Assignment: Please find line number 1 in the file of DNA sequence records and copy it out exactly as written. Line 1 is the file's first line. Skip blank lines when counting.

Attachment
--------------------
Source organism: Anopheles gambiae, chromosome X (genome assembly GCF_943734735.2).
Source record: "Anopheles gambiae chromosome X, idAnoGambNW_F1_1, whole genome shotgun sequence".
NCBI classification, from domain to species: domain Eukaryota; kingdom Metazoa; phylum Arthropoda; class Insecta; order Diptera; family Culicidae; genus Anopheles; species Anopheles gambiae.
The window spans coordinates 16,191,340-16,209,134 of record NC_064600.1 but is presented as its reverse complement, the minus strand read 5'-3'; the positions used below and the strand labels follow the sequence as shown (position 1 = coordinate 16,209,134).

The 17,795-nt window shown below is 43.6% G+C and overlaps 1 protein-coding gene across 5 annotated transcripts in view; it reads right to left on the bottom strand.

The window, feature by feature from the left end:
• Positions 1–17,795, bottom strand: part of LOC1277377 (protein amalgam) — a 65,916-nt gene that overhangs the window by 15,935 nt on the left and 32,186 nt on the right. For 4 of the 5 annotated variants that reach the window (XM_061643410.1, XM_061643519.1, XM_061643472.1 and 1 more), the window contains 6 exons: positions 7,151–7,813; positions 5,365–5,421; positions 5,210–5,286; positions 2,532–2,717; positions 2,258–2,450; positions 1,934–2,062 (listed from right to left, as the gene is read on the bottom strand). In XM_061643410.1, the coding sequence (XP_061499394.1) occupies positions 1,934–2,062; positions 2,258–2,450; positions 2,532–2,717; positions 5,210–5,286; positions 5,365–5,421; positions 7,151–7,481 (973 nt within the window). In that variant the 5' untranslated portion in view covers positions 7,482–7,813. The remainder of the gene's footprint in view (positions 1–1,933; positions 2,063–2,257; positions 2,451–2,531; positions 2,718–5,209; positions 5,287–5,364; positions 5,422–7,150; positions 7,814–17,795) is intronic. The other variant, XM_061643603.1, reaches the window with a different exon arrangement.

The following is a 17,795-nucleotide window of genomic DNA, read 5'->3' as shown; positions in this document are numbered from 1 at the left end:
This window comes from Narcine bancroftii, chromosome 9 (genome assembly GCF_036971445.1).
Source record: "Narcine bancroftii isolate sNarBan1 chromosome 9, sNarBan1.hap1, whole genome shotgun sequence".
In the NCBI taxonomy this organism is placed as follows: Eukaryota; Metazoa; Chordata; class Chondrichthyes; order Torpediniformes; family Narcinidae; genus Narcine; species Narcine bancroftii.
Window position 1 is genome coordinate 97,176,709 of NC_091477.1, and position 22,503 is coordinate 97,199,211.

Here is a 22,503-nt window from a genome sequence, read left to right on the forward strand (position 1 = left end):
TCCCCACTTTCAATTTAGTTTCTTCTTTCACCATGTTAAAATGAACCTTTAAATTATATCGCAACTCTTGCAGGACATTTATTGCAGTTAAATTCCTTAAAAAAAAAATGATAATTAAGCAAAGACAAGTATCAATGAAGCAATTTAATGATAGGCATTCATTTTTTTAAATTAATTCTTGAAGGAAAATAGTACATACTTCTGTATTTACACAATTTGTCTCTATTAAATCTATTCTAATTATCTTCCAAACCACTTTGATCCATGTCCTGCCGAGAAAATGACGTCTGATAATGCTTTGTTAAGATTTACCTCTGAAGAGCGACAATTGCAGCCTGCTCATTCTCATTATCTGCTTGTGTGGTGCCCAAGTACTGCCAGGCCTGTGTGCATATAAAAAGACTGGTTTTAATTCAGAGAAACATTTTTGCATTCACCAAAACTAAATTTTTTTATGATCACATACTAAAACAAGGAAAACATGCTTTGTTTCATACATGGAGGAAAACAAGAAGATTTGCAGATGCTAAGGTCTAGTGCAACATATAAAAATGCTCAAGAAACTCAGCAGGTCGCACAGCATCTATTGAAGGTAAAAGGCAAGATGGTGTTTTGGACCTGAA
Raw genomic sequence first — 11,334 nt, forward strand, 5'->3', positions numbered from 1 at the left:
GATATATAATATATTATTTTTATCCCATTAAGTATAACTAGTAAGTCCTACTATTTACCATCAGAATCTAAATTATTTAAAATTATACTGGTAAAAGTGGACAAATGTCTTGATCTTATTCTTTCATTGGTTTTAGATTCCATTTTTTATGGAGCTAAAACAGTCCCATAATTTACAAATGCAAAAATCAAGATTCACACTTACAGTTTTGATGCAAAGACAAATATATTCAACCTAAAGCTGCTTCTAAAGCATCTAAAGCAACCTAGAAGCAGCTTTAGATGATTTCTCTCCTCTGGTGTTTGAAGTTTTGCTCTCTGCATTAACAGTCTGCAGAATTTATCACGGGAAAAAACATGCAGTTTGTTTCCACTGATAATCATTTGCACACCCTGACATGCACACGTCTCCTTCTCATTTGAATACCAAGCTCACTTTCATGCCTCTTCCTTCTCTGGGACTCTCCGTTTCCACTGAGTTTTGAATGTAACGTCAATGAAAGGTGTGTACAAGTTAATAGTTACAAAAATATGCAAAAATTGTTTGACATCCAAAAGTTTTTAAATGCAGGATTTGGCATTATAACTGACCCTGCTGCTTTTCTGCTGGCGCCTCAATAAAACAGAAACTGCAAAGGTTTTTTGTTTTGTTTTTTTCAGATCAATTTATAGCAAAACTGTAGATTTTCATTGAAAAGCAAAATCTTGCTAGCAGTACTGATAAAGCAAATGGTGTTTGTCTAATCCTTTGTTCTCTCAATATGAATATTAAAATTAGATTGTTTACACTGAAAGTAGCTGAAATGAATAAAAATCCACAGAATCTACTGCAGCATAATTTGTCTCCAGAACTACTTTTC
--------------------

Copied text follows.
Source organism: Anopheles gambiae, chromosome X (genome assembly GCF_943734735.2).